Of course, it needs to be compatible with your motherboard.

The first part of this is physical compatibility, this means choosing the form that connects to your motherboard. Desktops generally use UDIMMs, while laptops use SODIMMs.

You can then verify which technology your motherboard supports, DDR4, DDR3, etc. Finally, you’ll need to verify how much memory your CPU and motherboard can support, there is no point buying a memory card that is greater than your computer can support. You simply won’t be able to access the extra memory.

If your system can handle DDR4 then the G.Skill Trident Z RGB 16GB is a great place to start.


The last of the biggest decisions is storage. Again, this will be partially defined by your motherboard.

Storage is where you keep everything you’ve done, the bigger the storage the more information you can save.  You’ll need to choose between the older HDD which generally gives a larger storage capacity, or the newer, and significantly faster SSDs.

It’s also worth noting that SSDs are less likely to be physically damaged, meaning your data is safer for longer.

Again, verify that you have the right connection possibilities before choosing your storage. A good, top-end solution, is the Seagate BarraCuda with SATA 6Gbps, capacity of 4TB, a cache of 256MB and an RPM of 5,400

The Finishing Touches

One other element that is important to consider is your graphics card. This is very important if you’re a gamer and less important if not. But, all computers need one to display the images for you!

Again, you’ll need to verify compatibility with your chosen motherboard but the AMD Rysen 7 is a great option.

You’ll also need to consider the casing for your computer. While the minimum size is defined by the space the components need, you also need to consider adding fans to keep your computer cool. This means a larger casing will be necessary. Don’t forget the fans are designed to push hot air out and you’ll need to have vents to make sure the air can escape as fast as the fans are pushing it.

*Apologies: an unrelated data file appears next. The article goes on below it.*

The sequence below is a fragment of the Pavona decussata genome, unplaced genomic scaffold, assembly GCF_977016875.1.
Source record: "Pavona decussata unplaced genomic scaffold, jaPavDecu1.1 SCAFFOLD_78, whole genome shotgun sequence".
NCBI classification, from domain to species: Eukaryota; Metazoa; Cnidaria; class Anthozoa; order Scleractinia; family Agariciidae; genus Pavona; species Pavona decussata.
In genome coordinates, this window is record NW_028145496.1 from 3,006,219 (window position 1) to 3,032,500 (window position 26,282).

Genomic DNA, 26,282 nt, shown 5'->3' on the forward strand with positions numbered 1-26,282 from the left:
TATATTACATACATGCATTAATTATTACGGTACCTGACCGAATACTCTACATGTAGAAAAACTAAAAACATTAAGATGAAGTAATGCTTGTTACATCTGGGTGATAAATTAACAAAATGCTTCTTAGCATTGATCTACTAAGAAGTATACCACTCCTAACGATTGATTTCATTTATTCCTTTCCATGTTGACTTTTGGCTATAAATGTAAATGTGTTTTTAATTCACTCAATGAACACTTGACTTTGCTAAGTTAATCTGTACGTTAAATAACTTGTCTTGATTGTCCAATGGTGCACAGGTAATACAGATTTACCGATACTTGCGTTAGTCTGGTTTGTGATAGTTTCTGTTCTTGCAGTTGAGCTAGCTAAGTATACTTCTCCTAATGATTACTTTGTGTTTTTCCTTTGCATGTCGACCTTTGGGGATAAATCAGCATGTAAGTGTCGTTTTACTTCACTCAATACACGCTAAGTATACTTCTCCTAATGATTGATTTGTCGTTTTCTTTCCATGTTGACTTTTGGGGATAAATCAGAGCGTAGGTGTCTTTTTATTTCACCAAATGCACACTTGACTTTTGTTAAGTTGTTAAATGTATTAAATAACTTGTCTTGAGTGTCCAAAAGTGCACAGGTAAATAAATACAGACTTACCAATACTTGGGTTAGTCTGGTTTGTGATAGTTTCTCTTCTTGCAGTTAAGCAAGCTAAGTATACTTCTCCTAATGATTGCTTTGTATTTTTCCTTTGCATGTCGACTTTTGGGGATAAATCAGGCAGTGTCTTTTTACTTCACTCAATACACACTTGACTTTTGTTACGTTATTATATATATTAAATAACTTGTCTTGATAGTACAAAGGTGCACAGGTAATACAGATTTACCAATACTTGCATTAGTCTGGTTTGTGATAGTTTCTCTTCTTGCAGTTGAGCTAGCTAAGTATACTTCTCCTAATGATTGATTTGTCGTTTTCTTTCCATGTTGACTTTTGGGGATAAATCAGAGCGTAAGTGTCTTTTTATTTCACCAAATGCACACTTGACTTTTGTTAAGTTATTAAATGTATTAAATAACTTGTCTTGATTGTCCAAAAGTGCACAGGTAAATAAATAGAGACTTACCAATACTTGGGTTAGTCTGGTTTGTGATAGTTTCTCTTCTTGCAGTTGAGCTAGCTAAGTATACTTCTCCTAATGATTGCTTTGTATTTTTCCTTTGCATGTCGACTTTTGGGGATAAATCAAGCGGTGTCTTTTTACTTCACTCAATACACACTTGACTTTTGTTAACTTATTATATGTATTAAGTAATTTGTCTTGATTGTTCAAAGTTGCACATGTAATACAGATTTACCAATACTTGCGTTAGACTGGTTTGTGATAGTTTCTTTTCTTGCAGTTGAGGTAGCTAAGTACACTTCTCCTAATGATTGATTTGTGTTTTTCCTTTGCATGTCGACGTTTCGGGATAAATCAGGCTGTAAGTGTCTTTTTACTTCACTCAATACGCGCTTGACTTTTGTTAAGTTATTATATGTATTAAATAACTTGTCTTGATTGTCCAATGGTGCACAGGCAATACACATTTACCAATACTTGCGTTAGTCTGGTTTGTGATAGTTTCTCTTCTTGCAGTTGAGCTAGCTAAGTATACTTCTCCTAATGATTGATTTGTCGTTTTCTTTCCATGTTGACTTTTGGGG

Of course, if you’re trying to squeeze all of this into a laptop-size space you may find it much harder to achieve. But, it is possible.

You also need to look at the right power supply. The higher your performance the more power your system will draw. You need a stable power supply to ensure that the system runs smoothly and doesn’t become damaged.

It’s also worth noting that small cable ties are a great aid inside your computer as they can keep the cables bunched together and out of the way of the fans and other components.

Once you’re ready to build you simply need to put all these components together. However, it is essential that you give yourself plenty of space and that you use an electrostatic discharge wrist strap. This will ensure the static charge that builds up in your body doesn’t damage the components of your computer.

Carefully put each piece into the motherboard, following the instructions given by each manufacturer. Take your time with this stage to ensure all the components are fitted correctly.

You’re then ready to boot up, but you’ll still need to load an operating system.